MALAYSIA Tanah Tumpah Darahku


Thursday, June 29, 2017

Electricity tariff hike on the cards?

Energy Commission chairman Abdul Razak Abdul Majid says the government is expected to make an announcement on the matter in the next few days.
abdul-razak-tnb-malaysia-1PETALING JAYA: The Energy Commission (EC) has proposed a system of surcharge to replace the current rebate structure which, if approved, will push up the electricity tariff.
However, the government may stick with the rebate structure to avoid a politically sensitive rate hike ahead of the 14th general election, Sin Chew Daily reported.
Electricity tariff in Peninsular Malaysia is fixed through the Incentive-Based Regulation (IBR) framework via a mechanism called the Imbalance Cost Pass Through (ICPT) implemented since January 2014.
The ICPT mechanism allows power corporation Tenaga Nasional Bhd (TNB) to reflect changes, either increase or reduction, in fuel and other generation-related costs in the electricity tariff every six months.
The timeline of the last revision expires on June 30.
EC chairman Abdul Razak Abdul Majid told Sin Chew Daily that the government was expected to make an announcement on the tariff revision in the next few days after being informed by the energy regulator of TNB’s situation.
He said the EC submitted its proposal to the government for a decision after considering various factors, including the costs of coal and natural gas, and the currency exchange and inflation rates.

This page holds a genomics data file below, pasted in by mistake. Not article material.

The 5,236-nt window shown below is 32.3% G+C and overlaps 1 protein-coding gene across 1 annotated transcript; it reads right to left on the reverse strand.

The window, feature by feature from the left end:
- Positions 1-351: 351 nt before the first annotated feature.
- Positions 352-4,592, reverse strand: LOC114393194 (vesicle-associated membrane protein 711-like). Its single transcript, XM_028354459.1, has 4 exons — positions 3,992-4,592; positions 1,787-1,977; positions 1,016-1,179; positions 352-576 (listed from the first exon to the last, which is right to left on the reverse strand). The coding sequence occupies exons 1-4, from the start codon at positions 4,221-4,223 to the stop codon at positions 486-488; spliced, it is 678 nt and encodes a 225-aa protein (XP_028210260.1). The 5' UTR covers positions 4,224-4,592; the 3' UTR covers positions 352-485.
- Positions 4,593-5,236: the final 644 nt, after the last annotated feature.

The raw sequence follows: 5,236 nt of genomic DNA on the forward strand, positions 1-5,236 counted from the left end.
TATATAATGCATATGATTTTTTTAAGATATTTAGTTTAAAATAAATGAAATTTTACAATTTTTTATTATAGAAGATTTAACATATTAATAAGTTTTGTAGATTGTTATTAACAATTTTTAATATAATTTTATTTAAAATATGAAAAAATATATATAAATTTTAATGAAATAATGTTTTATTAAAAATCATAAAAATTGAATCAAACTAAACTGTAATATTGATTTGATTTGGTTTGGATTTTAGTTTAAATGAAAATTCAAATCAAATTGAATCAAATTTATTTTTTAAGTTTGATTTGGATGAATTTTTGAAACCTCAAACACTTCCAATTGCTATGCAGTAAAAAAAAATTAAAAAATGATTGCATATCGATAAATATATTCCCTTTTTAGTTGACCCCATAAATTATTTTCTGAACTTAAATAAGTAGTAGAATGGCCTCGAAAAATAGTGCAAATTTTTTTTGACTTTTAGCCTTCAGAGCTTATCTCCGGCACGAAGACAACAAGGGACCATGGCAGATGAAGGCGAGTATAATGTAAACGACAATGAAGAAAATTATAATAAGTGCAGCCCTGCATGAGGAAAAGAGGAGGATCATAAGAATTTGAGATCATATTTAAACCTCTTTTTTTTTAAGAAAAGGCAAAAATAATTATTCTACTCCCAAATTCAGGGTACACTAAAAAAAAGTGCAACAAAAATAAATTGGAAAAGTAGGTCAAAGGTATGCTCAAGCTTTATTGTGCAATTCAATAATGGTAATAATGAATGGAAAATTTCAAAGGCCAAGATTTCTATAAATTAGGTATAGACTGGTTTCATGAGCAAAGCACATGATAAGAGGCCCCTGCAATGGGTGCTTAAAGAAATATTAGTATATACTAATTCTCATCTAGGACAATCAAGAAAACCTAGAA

“I cannot say whether the rebate will be reduced or increased or the (fuel) subsidy maintained. That decision lies with the government,” he said.
The cost of piped gas is currently fixed at RM15.20 per MMBTU (million British Thermal Unit) for the electricity tariff period from Jan 1, 2014 to Dec 31, 2017.
However, it is believed the government has allowed Petronas to raise the price of its piped natural gas to RM22.70/MMBTU. If true, this will add RM200 million to electricity generation cost in the second half of this year.
The savings from lower prices of liquefied natural gas (LNG) and electricity supplied under power purchase agreements (PPA) from independent power producers are balanced out by higher costs of piped gas.
This, possibly, could be a factor to influence the government to reduce the electricity tariff rebate, according to the Chinese-language daily.
The paper said operational costs of TNB are also likely to inflate based on proposals by the government to install smart meters and high voltage cables, and build new power stations in the next three years, which will further reduce the tariff rebate passed on to consumers.
The rebate of 1.52 sen/kWh for consumers in the peninsula came into force on Jan 1 last year.
In 2015, the rebate was 2.25 sen/kWh. Consumers who qualify pay less for electricity use if the rebate rate is higher.
On Dec 14 last year, Minister of Energy, Green Technology and Water Maximus Ongkili was reported to have said the government agreed to maintain the electricity tariff rebate at 1.52 sen/kWh in the peninsula and 1.20 sen/kWh in Sabah and the Federal Territory of Labuan from Jan 1 to June 30, 2017. -FMT

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